Military Wiki
Harold Roe Bull
Born (1893-01-06)January 6, 1893
Died November 1, 1976(1976-11-01) (aged 83)
Place of birth Springfield, Massachusetts
Place of death Washington, D.C.
Allegiance United StatesUnited States of America
Service/branch United States Army seal United States Army
Years of service 1914 – 1952
Rank US-O9 insignia.svg Lieutenant General
Commands held 4th Infantry Division
III Corps
Battles/wars World War I
World War II
Cold War
Awards Distinguished Service Medal (3)
Silver Star
Legion of Merit
Bronze Star Medal

Lieutenant General Harold Roe Bull (January 6, 1893 – November 1, 1976) was a general in the United States Army and served as Assistant Chief of Staff (G-3) at Supreme Headquarters Allied Expeditionary Force (SHAEF) from 1943 to 1945.


Bull was born in Springfield, Massachusetts and graduated from the United States Military Academy at West Point, New York in 1914.[1]

World War II[]

He served as Assistant Chief of Staff (G-3) at Supreme Headquarters Allied Expeditionary Force (SHAEF) under Dwight D. Eisenhower from October 1943 until SHAEF was dissolved in July 1945. He later served as Deputy Chief of Staff and Chief of Staff of U.S. Forces in Europe (USFET) until returning to the United States Department of War in September 1946.

As head of the Operations (G-3) section of SHAEF, Bull had a major role in the planning of military operations in Europe. His office prepared most of the periodic situation reports to the Combined Chiefs of Staff and the SHAEF Operational Directives which were issued by Eisenhower's headquarters. Bull's office included the SHAEF meteorological staff which compiled weather reports for use in planning military operations. A favorable weather report by Bull's staff helped General Eisenhower decide to launch the invasion of Normandy on the morning of June 6, 1944. From September 20 to September 29, 1944, Bull was commanding general of the 4th Infantry Division.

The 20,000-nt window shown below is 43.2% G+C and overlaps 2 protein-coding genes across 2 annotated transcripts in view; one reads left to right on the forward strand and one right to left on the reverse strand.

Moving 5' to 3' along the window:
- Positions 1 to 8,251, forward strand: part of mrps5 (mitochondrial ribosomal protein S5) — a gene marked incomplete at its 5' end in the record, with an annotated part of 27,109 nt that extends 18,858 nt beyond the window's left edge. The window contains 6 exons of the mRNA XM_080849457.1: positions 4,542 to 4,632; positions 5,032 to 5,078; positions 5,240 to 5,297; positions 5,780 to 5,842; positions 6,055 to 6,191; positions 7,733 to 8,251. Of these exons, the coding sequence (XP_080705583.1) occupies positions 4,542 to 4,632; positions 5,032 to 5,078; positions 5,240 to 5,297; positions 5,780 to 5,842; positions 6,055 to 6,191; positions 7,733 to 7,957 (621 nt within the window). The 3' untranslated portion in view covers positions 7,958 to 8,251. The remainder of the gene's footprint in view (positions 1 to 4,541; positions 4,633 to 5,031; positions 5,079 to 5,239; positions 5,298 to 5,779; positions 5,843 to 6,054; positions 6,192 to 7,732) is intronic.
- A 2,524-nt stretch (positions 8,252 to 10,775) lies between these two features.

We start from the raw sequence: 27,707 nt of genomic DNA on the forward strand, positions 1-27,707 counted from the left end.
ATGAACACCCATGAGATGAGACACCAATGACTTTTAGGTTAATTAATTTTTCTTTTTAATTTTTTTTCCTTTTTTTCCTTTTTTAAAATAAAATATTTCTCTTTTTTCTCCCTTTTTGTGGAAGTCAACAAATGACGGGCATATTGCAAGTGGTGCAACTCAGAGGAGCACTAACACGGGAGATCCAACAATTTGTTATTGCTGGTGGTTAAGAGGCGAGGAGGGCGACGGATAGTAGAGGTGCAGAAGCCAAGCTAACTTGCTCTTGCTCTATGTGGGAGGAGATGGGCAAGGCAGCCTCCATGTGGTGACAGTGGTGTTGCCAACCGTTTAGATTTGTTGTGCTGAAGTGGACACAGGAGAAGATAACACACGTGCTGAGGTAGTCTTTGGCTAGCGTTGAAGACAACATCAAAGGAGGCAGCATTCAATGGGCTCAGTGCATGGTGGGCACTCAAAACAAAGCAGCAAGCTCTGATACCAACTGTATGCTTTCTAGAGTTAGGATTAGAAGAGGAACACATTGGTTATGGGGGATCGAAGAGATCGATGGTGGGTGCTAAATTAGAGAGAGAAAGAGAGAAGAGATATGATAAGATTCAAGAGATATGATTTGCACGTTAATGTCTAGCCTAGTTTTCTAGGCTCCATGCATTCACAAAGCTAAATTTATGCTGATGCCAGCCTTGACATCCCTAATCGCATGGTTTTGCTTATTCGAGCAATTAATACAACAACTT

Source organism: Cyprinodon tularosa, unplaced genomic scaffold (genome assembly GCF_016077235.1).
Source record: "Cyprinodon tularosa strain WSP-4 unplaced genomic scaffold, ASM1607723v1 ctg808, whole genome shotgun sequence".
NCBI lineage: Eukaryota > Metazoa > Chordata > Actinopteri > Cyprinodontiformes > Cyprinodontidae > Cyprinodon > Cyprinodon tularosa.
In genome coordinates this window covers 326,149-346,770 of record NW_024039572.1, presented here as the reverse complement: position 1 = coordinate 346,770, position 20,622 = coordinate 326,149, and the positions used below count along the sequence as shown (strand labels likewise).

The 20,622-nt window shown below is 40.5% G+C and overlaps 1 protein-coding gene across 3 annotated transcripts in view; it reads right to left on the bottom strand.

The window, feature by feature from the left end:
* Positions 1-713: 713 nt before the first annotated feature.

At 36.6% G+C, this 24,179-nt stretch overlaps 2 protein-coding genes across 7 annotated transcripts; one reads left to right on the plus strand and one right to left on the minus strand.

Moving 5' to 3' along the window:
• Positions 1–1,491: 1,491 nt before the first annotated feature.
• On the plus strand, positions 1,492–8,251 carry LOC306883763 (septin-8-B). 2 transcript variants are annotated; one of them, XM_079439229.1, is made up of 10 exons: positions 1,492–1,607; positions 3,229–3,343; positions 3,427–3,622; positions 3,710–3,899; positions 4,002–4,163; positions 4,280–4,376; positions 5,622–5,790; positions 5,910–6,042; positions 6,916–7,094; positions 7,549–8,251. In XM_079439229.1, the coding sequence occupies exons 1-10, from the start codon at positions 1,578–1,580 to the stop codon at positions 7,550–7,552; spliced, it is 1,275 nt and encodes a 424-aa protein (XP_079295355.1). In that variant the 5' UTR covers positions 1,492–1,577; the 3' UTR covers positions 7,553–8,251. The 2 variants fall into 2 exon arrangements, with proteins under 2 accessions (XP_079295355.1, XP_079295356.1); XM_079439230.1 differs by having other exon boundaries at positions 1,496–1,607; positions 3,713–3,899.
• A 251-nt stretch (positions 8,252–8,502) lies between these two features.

Bull was promoted to Lieutenant General in 1949. He retired from the army in 1952 and died in Washington, D.C. in 1976.


Bronze oak leaf cluster
Bronze oak leaf cluster
Army Distinguished Service Medal with two Oak Leaf Clusters
Silver Star
Legion of Merit
Bronze Star Medal
Mexican Border Service Medal
Bronze star
Bronze star
Bronze star
World War I Victory Medal with 3 Battle Clasps
American Defense Service Medal
American Campaign Medal
Silver star
Bronze star
Bronze star
European-African-Middle Eastern Campaign Medal with seven service stars
World War II Victory Medal
Army of Occupation Medal
National Defense Service Medal
Officer of the Legion of Honor
French Croix de guerre 1939–1945 with Palm


  1. Register of Graduates and Former Cadets of the United States Military Academy. West Point, NY: West Point Military Academy, 2004. p. 2-18.

External links[]

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